EXPECT to see a tall dark shadow cast over plant breeding science and commonsense in Perth at Saturday's march against Monsanto and genetically modified (GM) foods rally.
The rally started on the steps of Parliament House in the early afternoon and involved a leisurely stroll through the city centre to Russell Square where various speakers addressed the audience.
The Perth rally coincided with other like-minded protests around the globe - in an estimated 52 countries and 400 cities - all designed to try and gain lots of media coverage to turn the world against big bad Monsanto and those nasty GM crops.
The first global march against Monsanto was held in May this year and drew an estimated two million angry protesters.
That figure included an estimated 1000 people in Perth - even though 2032 replied to an invite on the event’s Facebook page saying they would be going, from the 20,998 invited.
For the latest march against Monsanto, 10,116 Facebook invites were issued with 920 Facebookers saying they’d be going and 333 giving it a maybe.
Today’s event is also timed to coincide with World Food Day on October 16 which will help to inject even greater levels of symbolism and cynicism into efforts to try and scare the wits out of food consumers everywhere.
“The march is happening again in October to tie in with the fact that Monsanto is set to receive the World Food Prize known as the “Nobel Prize in Agriculture” this month,” the media promotion says.
Just hold that thought and reflect on it for a minute or two; Monsanto is set to receive the World Food Prize known as the “Nobel Prize in Agriculture” this month.
Maybe reflect for a minute or 10 and look it up on Google.
Intrigued by all the commotion and emotion, I phoned an old mate who happens to be an experienced grain farmer with an agricultural science degree and a bit of knowledge on this topic.
I asked what he thought was really going on at this global march against Monsanto and how many other scientists, farm industry leaders or down and dirty grain farmers supported what the protest was trying to promote.
His answer was: "none that are credible, factual or objective".
But what will the rally achieve, I asked?
“It will damage agriculture by scaring naive people into thinking GM crops or foods made from GM crops aren’t safe, even though food safety regulators all over the world including here in Australia have declared them to be safe,” my award-winning scientist friend said.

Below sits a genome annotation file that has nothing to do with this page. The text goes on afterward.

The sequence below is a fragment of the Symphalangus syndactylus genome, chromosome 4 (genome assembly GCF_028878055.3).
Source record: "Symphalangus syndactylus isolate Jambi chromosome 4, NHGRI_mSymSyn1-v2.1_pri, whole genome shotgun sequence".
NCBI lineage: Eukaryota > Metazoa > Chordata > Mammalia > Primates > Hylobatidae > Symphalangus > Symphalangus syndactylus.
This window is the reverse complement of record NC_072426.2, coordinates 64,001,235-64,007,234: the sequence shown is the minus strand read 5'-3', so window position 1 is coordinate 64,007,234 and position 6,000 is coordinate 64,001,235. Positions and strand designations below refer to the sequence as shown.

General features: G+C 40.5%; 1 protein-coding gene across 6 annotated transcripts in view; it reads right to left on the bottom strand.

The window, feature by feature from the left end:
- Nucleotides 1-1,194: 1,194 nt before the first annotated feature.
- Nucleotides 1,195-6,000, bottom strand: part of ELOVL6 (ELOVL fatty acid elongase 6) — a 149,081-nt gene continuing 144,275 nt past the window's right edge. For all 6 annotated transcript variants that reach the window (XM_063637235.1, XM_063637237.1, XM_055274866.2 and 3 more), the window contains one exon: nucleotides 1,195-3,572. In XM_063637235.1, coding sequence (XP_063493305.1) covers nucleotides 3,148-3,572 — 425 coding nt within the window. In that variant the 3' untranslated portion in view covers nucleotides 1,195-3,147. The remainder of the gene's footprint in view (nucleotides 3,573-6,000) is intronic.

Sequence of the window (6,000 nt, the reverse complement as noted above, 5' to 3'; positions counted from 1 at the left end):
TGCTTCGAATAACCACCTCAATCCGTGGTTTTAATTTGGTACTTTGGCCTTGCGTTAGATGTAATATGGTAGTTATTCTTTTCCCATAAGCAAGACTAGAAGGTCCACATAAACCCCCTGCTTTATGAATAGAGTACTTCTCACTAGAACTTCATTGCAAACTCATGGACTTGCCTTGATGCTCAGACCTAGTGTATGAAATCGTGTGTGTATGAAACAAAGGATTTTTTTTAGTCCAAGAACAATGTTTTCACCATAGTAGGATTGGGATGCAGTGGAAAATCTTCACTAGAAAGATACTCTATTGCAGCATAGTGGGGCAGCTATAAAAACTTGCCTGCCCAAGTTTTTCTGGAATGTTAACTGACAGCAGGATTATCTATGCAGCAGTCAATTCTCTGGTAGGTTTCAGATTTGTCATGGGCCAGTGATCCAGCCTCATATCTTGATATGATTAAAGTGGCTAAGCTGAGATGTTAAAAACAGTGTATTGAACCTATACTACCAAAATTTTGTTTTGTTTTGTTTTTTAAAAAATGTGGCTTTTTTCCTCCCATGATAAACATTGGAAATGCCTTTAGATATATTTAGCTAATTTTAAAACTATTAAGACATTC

“All credible scientific bodies agree that GM plant breeding is just as safe as traditional plant breeding, if not safer.
“Let’s just hope the media doesn’t swallow all of the propaganda and gets it right.”
I asked my learned friend what he saw when he looked out across a rally like this one with so much feverous talk about grain crops and food production.
I asked what exactly crossed his mind when he observed the colourful mob of placard wielding protestors being spurred on by angry leaders, standing to attention at microphones and mega-phones making so much noise?
“What do I see? Just a game being played,” he said.
“But I’m not sure what their end game is here.
“I see people who are not educated and getting very emotional and promoting an organic niche but ignoring science and the environmental and health potential of GMs.
“Maybe they only take their information off the bloody internet – no cross checking of facts.
“Maybe they should be talking to plant breeding professors and other scientists and listening to the facts.
“Who they shouldn’t be listening to are celebrity chefs and others with vested interests in marketing organics.”
I also asked why the protesters objected so strongly to Monsanto making GM seeds and made it seem like the US based company was about to take over the global food chain and send the planet broke, taking farmers down with them.
But he pointed out they’re not the only multinational company producing and selling GM seed, with Bayer, Syngenta, DuPont/Pioneer and Dow AgroSciences also in the mix and dominating the US corn and soybean market.
“Why do they begrudge companies making a commercial profit?” he said.
“It’s almost like a religious belief.
“It wouldn’t be so bad if they weren’t causing so much damage to farmers, science and forcing up regulatory costs making it harder to apply GM to other niche crops.”
Time maybe for the fanatics to wake up and smell the (engineered) coffee beans.